Iraq's main Sunni bloc to participate in government

By Liz Sly and Aaron C. Davis
Washington Post Foreign Service
Saturday, December 18, 2010; 5:35 PM

BAGHDAD - Iraq's main Sunni bloc said Saturday that it will definitely participate in the next Iraqi government, after parliament implemented one of its key conditions and cleared the way for Shiite Prime Minister Nouri al-Maliki to announce at least a partial cabinet in the coming week.

With this coming Saturday's deadline for the formation of the government looming, parliament voted to lift a ban on political activity by three Sunni politicians, fulfilling one of the demands the Iraqiya bloc had set last month for joining a national unity government headed by Maliki, who is poised to begin his second term in office.

The ban, imposed ahead of parliamentary elections in March under the country's post-invasion de-Baathification rules, set the tone for a rancorous and divisive vote that evolved into an equally polarizing eight-month deadlock over who should be named prime minister.

Among those barred from competing in the elections because of their alleged ties to former president Saddam Hussein's Baath Party was the controversial Sunni leader Saleh al-Mutlak, a fierce Maliki critic who is considered a possible candidate for a post in the new cabinet.

Not enough time remains, however, to meet another Iraqiya condition for participation: the creation of a new national council to oversee strategic policy. The factions are still arguing over the powers and mechanisms of the body, which is expected to be headed by Iraqiya leader Ayad Allawi.

A question mark hangs over whether Allawi will take the job if it does not give him sufficient powers. Members of Maliki's Dawa Party insist they are determined to ensure that the new council's role does not interfere with the prime minister's authorities.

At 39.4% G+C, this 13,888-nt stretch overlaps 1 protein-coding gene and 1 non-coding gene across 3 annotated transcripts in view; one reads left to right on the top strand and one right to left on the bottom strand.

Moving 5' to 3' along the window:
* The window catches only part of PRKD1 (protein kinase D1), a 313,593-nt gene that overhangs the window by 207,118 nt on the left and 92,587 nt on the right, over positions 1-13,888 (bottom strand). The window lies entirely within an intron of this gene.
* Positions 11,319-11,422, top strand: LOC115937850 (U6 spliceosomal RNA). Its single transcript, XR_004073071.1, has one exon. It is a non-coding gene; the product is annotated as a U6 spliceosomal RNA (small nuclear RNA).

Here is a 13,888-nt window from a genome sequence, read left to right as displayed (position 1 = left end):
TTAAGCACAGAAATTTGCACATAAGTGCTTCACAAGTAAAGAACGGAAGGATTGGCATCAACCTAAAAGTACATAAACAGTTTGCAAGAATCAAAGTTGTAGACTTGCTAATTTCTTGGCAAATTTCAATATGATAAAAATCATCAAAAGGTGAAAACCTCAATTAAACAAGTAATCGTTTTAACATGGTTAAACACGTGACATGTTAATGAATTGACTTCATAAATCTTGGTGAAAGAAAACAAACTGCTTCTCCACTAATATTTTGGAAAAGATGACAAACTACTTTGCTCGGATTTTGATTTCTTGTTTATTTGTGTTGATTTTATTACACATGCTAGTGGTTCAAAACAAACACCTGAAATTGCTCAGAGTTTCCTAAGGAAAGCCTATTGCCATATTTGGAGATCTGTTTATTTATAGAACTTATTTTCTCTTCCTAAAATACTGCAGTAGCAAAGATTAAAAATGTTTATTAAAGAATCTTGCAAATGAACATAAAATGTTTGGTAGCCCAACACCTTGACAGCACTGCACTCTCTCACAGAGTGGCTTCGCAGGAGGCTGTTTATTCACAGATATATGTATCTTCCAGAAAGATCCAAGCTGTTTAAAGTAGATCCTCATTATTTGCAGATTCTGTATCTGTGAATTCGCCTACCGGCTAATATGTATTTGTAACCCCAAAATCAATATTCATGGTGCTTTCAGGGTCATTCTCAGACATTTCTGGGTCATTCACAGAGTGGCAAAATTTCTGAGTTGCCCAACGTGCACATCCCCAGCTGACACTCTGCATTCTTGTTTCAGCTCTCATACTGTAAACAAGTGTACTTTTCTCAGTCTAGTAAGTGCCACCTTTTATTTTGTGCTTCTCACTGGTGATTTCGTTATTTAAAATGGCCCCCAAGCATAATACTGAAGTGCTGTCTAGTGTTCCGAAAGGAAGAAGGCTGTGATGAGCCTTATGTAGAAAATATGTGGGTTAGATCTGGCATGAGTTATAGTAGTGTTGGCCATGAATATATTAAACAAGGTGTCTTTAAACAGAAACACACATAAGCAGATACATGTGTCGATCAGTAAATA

But Iraqiya leaders said they accepted Saturday's vote on the de-Baathification issue as evidence of Maliki's sincerity, adding that they would join the government in the expectation that the council would be formed later.

"There is a gentleman's agreement," said Iraqiya lawmaker Nada Ibrahim. "Everybody has learned from the past that if you don't sit around the table shaking hands, there will be no government, and there will be a dead, dark future for the country."

With a deal on a new government in sight, much of the bitterness that has clouded the nine months since the inconclusive elections has lifted.

But there was evidence of the lingering animosities between Iraq's majority Shiites and minority Sunnis when the vote to reverse the ban on the Sunni politicians was taken. Most of the Shiite lawmakers retreated to the cafeteria, leaving the chamber to Sunni and Kurdish deputies, who passed the measure 109 to 61.

It may be a while before Iraqis have a fully functioning new government. Many junior positions have been divvied up among the Sunni, Shiite and Kurdish blocs, but disagreements persist over key jobs such as the ministers of defense and interior.

So Maliki aims to meet Saturday's constitutionally mandated deadline by announcing an incomplete cabinet, perhaps as soon as Monday, leaving the most sensitive positions to be decided at an indefinite date, said lawmaker Ali al-Adeeb, a close aide to the prime minister.

Special correspondent Aziz Alwan contributed to this report.

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